Distant Shore by William Lindenmuth

In this touching and memorable love poem, ‘Distant Shore‘, Lindenmuth addresses themes of love, distance, endurance, and peace. The mood is calm and warm throughout, with the speaker’s tone encouraging a peaceful contemplation of the power that love has to span time and distance. These things are, in this speaker’s relationship, meaningless.

 

Summary of Distant Shore

‘Distant Shore’ by William Lindenmuth is a simple love poem that addresses the nature of long distance relationships.

The poem depicts one speaker’s relationship with an unknown woman in the best possible light. It is beautiful, strong, and indomitable. The two might not be in the same location as the speaker is writing these words but they are together all the same. Their love spans any distance, as long as they are happy with one another. In the final lines, the speaker concludes by acknowledging the fact that they are certain their lover feels the same way they do.

You can read the full poem here at Poem Hunter.

 

Structure of Distant Shore

‘Distant Shore’ by William Lindenmuth is a thirty-eight line poem that is contained within a single stanza of text. The lines follow a simple rhyme scheme of ABCB throughout, changing end sounds from line to line. Lindenmuth also chose to utilize fairly short lines, the majority of them are no more than four words long, most are only three. 

 

Poetic Techniques in Distant Shore

In ‘Distant Shore’ Lindenmuth makes use of several poetic techniques. These include, but are not limited to, alliteration, repetition, enjambment, and sibilance. The latter can be seen in the last lines of the poem as well as in several other locations. It is similar to alliteration but is concerned with soft vowel sounds such as “s” and “th”. This kind of repetition usually results in a prolonged hissing or rushing sound. It is often used to mimic another sound, like water, wind, or any kind of fluid movement. For example, “shore,” “she” and “stands” in the first two lines. 

Alliteration occurs when words are used in succession, or at least appear close together, and begin with the same sound. For instance, the general repetition of words like “distant” and “distance” and a specific example like “beat” and “beautiful” in lines twenty-nine and thirty.

Another important technique commonly used in poetry is enjambment. It occurs when a line is cut off before its natural stopping point. Enjambment forces a reader down to the next line, and the next, quickly. One has to move forward in order to comfortably resolve a phrase or sentence. For example, the transition between the first four lines of the poem.

Repetition is another well-used technique in ‘Distant Shore’. It is the use and reuse of a specific technique, word, tone or phrase within a poem. For example, the reoccurring theme and allusion to distance having no meaning, the repeated reference to indomitable love, and the images of solitude juxtaposed those of togetherness. 

 

Analysis of Distant Shore 

Lines 1-11 

In the first lines of ‘Distant Shore’ the speaker begins by making use of the line that later came to be used as the title. He describes a scene, one that is peaceful and quiet. A woman, someone who goes unnamed throughout the poem, is standing on a beach. The short three word lines are choppy, and with the use of enjambment, make the poem move quickly. It is easy to read due to these features but also because of Lindenmuth’s use of language.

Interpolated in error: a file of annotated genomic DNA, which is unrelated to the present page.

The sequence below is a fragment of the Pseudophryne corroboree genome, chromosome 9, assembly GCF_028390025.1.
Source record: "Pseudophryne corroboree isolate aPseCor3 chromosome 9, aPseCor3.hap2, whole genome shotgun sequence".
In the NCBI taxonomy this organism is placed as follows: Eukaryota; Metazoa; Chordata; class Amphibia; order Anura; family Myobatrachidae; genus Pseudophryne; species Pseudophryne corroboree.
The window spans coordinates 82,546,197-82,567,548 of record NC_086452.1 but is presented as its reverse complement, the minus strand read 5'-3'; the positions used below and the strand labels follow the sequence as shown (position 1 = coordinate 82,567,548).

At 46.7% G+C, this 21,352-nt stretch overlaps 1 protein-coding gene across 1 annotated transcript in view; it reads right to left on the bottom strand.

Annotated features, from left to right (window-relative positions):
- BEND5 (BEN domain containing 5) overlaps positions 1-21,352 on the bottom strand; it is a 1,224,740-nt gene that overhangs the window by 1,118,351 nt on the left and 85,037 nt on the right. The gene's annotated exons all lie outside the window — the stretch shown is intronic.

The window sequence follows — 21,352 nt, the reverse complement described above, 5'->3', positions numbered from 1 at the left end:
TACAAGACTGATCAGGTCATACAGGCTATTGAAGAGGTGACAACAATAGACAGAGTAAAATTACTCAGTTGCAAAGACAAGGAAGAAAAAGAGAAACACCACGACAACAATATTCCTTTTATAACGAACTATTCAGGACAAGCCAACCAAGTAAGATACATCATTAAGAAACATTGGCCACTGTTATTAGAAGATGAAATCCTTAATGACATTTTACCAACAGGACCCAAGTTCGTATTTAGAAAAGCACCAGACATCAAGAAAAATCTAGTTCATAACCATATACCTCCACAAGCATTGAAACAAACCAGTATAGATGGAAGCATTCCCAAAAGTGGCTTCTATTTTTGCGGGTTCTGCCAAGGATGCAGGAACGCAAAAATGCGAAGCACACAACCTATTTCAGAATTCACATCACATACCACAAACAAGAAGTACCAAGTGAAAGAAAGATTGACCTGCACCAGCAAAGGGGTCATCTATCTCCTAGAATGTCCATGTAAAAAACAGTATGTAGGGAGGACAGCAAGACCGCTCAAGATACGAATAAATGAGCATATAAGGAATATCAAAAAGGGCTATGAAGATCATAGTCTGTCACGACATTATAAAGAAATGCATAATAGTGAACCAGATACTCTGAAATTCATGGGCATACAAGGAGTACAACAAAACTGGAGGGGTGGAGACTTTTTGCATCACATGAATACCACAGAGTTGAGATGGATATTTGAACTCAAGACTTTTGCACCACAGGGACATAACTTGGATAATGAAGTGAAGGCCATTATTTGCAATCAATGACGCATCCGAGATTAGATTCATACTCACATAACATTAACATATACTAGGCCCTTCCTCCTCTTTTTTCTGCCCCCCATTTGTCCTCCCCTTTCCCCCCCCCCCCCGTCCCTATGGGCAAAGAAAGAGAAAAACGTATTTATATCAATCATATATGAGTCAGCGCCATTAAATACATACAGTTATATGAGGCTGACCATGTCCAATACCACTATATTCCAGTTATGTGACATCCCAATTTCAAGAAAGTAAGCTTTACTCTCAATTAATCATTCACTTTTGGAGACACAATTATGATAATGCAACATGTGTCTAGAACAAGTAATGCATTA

The speaker is in love with this person, the next lines reveal. They are at a distance from one another but, as the sixth line states, “Love knows no distance”. It does not matter, the speaker is able to walk her home even if they aren’t physically present. Their love comes together, weaving in-between all the open spaces until none is left. There is no room for solitude or loneliness, just peace and love. 

The perfect rhymes in these lines help the mood of the poem develops. A calm atmosphere is created where everything feels in sync. 

 

Lines 12-22

The simple and impactful language continues into the next lines of ‘Distant Shore’. The speaker notes how “unimportant” the miles between them and their lover are. It is only happiness and love that is important. These are the things that bridge the gap. Lindenmuth uses a “smile” as a symbol for their contended state.

Lindenmuth also continues to use enjambment in these lines. The transition from line fifteen to line sixteen is especially noteworthy. A reader should also take note of the use of “revealed” and “released” at the ends of lines six and seven. These are similar in sound, creating an additional half-rhyme. 

In these lines the speaker is emphasizing the connection they feel to their lover. Even separated they are able to reveal everything they want to this person. There is nothing concealed they are, in mind and heart alone, “side by side”.

 

Lines 23-38  

The speaker goes on in the next lines of ‘Distant Shore’ to describe how “time is unimportant”. It is unimportant in the same way that distance was in the previous lines. At this point, rather than creating a clear thought line from one topic to the next, the speaker lists out, line by line, feelings and thoughts. They are considering the “beautiful ride” that is their love with this person and how they’re sure that she is feeling the same way as they are. 

In the last lines, Lindenmuth uses a technique known as sibilance. It is seen through the repetition of words starting with the letter “s” or a soft, hissing like sound like “th”. In this case, “sweet sweet” and “seek” finish off the poem on a peaceful and smooth note.

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